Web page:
Is it just a matter of convenience? San Francisco provides almost as many recycling bins as coffee cups. In Japan there are numerous recycling bins in various locations but not a single trash bin to be found, making tossing garbage quite inconvenient. Texas provides solar powered trash compactors, making it fun to watch and reducing the amount of space taken up in landfills. It’s no secret that when we make it easier for folks to contribute, they do. The fact that a plastic pop bottle will sit in a landfill for close to seven hundred years before decomposing is a lost plot if people can’t find a recycle bin to put it in.
Is it a matter of money? It used to be that recycling was a wealthy habit. A small settlement informally named Dharavi in Mumbai, India would beg to differ. Over two hundred fifty thousand impoverished people are employed in the recycling industry, which is the top contributor of the economic output of over one billion dollars per year. Sadly, the employees still live in poverty, but that wasn’t the point.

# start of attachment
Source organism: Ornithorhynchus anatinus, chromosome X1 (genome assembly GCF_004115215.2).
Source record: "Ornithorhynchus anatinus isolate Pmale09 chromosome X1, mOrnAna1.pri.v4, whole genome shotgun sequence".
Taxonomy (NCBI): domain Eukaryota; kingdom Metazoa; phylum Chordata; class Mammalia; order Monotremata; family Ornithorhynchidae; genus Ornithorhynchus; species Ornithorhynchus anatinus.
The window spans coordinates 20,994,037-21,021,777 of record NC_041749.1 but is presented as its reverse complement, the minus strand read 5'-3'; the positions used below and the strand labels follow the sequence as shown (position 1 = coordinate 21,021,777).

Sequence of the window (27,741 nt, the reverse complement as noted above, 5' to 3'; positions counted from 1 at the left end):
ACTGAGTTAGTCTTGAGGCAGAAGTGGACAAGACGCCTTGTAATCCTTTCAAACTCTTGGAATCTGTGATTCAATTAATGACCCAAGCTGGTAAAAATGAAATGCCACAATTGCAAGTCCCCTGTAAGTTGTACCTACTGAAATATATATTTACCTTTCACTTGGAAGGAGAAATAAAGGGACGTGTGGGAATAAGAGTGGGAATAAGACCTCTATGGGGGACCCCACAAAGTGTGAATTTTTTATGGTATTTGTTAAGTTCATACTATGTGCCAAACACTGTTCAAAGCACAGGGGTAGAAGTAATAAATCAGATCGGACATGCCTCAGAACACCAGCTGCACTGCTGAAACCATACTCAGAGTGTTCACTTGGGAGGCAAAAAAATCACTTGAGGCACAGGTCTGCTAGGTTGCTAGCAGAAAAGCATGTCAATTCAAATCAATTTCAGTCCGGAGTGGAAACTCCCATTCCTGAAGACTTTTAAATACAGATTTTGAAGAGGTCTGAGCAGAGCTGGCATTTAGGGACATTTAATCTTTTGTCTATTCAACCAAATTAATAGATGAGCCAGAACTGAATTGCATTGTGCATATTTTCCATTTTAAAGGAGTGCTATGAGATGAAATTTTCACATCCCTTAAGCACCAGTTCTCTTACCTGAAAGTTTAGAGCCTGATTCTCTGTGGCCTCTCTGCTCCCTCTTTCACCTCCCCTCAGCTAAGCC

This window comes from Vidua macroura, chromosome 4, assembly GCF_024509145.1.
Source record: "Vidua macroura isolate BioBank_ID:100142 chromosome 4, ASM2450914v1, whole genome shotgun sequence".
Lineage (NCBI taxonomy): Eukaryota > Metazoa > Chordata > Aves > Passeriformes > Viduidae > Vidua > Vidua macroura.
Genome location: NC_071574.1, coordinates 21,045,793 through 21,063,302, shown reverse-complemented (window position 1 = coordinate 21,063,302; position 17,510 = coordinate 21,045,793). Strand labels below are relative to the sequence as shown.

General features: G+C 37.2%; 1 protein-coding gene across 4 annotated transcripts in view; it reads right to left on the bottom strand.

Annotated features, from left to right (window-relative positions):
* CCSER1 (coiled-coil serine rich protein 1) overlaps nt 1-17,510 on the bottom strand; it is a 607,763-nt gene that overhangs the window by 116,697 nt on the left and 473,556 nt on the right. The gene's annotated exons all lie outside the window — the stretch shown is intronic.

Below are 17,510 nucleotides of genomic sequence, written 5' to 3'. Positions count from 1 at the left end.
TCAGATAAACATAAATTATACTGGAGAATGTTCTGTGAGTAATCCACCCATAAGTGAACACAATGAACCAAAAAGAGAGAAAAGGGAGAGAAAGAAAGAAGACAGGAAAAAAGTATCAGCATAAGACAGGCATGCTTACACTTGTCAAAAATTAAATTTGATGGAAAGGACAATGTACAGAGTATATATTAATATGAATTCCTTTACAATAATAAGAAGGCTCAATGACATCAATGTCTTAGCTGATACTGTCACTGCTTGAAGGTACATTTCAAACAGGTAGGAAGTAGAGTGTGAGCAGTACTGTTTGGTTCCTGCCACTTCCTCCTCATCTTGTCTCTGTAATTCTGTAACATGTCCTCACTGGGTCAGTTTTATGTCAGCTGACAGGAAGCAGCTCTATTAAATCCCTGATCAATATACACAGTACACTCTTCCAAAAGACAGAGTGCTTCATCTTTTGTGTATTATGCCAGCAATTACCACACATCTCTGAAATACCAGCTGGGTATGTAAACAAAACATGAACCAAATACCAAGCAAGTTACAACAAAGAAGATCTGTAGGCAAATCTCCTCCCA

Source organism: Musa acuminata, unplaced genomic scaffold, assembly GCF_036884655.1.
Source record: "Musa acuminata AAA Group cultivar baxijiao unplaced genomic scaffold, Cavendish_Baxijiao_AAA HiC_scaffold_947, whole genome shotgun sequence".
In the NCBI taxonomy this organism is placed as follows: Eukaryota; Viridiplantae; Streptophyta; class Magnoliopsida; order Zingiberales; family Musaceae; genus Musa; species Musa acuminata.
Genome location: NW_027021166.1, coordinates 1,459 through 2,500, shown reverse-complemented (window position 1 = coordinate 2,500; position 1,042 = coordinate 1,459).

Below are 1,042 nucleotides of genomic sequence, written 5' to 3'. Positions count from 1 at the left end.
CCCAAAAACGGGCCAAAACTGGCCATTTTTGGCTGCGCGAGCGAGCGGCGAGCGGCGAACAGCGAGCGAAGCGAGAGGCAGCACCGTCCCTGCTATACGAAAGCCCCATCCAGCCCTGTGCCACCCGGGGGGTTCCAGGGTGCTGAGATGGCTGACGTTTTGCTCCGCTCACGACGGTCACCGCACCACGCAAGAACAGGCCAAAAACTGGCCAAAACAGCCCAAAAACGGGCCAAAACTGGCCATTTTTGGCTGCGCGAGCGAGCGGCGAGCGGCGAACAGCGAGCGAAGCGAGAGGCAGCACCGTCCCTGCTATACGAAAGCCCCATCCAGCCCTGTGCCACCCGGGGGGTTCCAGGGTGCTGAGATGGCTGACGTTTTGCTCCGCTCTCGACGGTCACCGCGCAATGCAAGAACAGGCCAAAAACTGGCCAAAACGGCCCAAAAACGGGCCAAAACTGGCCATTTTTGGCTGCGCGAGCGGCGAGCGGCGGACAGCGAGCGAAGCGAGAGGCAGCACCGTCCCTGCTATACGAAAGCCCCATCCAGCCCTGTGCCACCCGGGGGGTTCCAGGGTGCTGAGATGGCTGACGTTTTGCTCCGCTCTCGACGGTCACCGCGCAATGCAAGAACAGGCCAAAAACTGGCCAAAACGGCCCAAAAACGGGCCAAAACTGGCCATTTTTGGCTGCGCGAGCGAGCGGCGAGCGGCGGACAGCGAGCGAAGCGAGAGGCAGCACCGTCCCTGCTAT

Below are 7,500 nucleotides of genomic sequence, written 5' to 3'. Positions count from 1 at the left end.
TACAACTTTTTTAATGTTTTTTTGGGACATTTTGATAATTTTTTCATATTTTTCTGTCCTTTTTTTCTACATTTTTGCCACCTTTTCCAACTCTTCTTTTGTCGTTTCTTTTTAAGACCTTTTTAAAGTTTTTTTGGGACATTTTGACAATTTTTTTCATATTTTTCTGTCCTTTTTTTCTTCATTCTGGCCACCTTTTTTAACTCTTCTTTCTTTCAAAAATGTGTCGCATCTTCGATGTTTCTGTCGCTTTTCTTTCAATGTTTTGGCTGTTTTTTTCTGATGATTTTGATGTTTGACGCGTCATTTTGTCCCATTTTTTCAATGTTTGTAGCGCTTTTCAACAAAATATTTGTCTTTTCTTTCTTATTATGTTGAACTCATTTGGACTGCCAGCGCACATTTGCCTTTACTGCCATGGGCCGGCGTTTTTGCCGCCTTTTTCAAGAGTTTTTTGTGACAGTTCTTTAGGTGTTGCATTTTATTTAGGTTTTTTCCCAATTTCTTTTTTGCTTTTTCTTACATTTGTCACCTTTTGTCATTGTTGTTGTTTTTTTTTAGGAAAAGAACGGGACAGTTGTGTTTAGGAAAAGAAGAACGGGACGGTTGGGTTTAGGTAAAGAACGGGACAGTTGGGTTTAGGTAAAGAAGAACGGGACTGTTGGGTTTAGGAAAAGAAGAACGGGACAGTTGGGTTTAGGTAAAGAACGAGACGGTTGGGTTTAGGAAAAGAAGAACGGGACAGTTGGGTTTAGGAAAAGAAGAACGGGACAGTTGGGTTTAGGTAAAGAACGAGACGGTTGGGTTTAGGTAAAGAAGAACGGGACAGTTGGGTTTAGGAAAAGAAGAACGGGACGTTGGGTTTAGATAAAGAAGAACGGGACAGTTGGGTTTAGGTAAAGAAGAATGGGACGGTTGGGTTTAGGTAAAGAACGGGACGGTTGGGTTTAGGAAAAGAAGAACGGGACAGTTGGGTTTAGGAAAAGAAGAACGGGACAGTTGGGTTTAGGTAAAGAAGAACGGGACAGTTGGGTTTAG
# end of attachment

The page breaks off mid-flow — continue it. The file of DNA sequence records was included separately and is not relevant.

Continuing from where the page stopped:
Maybe it’s a matter of education. There are still people who believe that our climate change is not anthropogenic. Subscribing to historical data, which cites seven cycles of glacial advance and retreat over six hundred fifty thousand years. However, in 1950 we got past the glacial indecision and managed to break a record that those seven cycles had been unable to accomplish; the atmospheric levels of carbon dioxide rose above three hundred parts per million. Currently we are at a record high of over three hundred eighty parts per million. All the white bears say “YEAH!” Our prize? A mammoth sized ecological footprint that will ensure the following of the most inexperienced alien tracker.
As large corporations are bound by laws and new environmental codes, we can only hope that an occasional sacrificial Saturday has some merit. The three R’s have evolved over the years. What the Dalai Lama knew as Respect for self, Respect for others, Responsibility for your actions, eventually topped the charts as Reduce, Reuse, Recycle. While both deliver a profound message, they also subscribe to an equally profound consequence in the event of ignorance. Often the realization is a little too late.
Jennifer Barry is a writer for The Spectator Tribune. Follow her on Twitter @rsqdog